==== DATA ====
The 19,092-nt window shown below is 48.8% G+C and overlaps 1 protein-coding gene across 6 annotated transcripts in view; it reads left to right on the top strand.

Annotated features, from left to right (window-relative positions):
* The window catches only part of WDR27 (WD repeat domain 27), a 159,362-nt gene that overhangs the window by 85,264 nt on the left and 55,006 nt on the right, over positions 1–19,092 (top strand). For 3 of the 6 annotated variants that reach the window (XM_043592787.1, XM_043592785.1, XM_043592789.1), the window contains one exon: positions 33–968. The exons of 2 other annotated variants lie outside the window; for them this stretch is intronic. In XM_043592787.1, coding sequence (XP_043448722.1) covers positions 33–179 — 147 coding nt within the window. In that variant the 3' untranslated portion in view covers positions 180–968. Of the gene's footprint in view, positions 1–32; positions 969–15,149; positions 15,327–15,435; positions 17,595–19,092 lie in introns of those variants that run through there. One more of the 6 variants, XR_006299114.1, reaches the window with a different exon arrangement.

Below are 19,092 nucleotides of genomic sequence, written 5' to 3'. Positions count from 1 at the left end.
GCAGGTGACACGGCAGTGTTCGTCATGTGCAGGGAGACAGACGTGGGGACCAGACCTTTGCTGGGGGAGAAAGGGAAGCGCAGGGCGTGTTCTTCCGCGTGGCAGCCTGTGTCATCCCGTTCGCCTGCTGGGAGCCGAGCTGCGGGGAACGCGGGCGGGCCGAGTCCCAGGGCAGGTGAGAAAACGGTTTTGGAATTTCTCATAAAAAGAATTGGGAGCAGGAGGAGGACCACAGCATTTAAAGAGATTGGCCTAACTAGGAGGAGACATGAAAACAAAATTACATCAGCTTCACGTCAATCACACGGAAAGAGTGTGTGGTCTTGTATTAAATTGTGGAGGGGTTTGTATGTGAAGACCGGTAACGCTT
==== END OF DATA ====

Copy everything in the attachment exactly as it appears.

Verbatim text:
The 19,092-nt window shown below is 48.8% G+C and overlaps 1 protein-coding gene across 6 annotated transcripts in view; it reads left to right on the top strand.

Annotated features, from left to right (window-relative positions):
* The window catches only part of WDR27 (WD repeat domain 27), a 159,362-nt gene that overhangs the window by 85,264 nt on the left and 55,006 nt on the right, over positions 1–19,092 (top strand). For 3 of the 6 annotated variants that reach the window (XM_043592787.1, XM_043592785.1, XM_043592789.1), the window contains one exon: positions 33–968. The exons of 2 other annotated variants lie outside the window; for them this stretch is intronic. In XM_043592787.1, coding sequence (XP_043448722.1) covers positions 33–179 — 147 coding nt within the window. In that variant the 3' untranslated portion in view covers positions 180–968. Of the gene's footprint in view, positions 1–32; positions 969–15,149; positions 15,327–15,435; positions 17,595–19,092 lie in introns of those variants that run through there. One more of the 6 variants, XR_006299114.1, reaches the window with a different exon arrangement.

Below are 19,092 nucleotides of genomic sequence, written 5' to 3'. Positions count from 1 at the left end.
GCAGGTGACACGGCAGTGTTCGTCATGTGCAGGGAGACAGACGTGGGGACCAGACCTTTGCTGGGGGAGAAAGGGAAGCGCAGGGCGTGTTCTTCCGCGTGGCAGCCTGTGTCATCCCGTTCGCCTGCTGGGAGCCGAGCTGCGGGGAACGCGGGCGGGCCGAGTCCCAGGGCAGGTGAGAAAACGGTTTTGGAATTTCTCATAAAAAGAATTGGGAGCAGGAGGAGGACCACAGCATTTAAAGAGATTGGCCTAACTAGGAGGAGACATGAAAACAAAATTACATCAGCTTCACGTCAATCACACGGAAAGAGTGTGTGGTCTTGTATTAAATTGTGGAGGGGTTTGTATGTGAAGACCGGTAACGCTT